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Hypermobility

A range of motion achieved by the patient/client that is more than normal.
  • Note: Both hyper-mobility and hypo-mobility may adversely affect motion and may lead to deleterious effects on joints and soft tissue over time. There is no evidence to suggest that more or less flexibility than normal is beneficial.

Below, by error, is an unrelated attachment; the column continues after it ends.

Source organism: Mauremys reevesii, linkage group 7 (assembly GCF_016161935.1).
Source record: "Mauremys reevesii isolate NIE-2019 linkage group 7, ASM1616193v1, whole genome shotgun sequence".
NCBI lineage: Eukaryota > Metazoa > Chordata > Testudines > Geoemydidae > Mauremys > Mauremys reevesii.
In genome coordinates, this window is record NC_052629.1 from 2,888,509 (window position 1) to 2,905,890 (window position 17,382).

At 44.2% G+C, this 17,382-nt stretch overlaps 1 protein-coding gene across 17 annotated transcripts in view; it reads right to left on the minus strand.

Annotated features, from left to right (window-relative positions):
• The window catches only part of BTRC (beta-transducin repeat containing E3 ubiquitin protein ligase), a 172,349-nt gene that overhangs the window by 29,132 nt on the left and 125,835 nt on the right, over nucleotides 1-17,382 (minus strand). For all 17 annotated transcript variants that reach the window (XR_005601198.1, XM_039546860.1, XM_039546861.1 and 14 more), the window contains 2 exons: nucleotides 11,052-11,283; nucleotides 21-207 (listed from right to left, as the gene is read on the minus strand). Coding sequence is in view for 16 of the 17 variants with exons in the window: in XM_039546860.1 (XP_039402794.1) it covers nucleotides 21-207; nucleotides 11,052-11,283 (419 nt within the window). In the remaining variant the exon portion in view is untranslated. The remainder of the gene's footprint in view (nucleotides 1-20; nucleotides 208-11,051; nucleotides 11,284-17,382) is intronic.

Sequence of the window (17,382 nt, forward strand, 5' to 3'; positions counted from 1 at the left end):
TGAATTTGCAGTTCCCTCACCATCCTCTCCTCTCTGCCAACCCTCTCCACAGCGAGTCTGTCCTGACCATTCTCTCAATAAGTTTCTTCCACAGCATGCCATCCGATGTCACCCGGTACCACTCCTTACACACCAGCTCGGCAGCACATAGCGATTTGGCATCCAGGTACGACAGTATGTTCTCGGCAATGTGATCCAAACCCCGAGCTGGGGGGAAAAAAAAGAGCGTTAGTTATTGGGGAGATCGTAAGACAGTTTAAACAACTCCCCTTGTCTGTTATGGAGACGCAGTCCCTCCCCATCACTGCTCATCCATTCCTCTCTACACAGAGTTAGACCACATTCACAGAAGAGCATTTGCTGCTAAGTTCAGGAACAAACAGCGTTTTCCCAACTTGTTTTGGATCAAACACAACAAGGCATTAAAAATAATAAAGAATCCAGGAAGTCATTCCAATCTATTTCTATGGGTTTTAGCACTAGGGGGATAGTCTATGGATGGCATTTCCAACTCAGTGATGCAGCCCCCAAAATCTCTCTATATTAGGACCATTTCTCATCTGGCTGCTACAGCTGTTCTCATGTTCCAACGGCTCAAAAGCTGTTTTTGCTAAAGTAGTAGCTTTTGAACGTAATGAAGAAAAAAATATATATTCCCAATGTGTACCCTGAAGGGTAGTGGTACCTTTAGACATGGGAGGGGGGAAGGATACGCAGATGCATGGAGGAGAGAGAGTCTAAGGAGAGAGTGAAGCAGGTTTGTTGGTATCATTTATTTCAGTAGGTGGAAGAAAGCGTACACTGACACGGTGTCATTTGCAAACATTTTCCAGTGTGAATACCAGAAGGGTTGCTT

Example: If an individual can place their forehead on their knees they are likely hypermobile at one, if not several joints Example 2: 110° of shoulder external rotation would be considered hyper-mobile.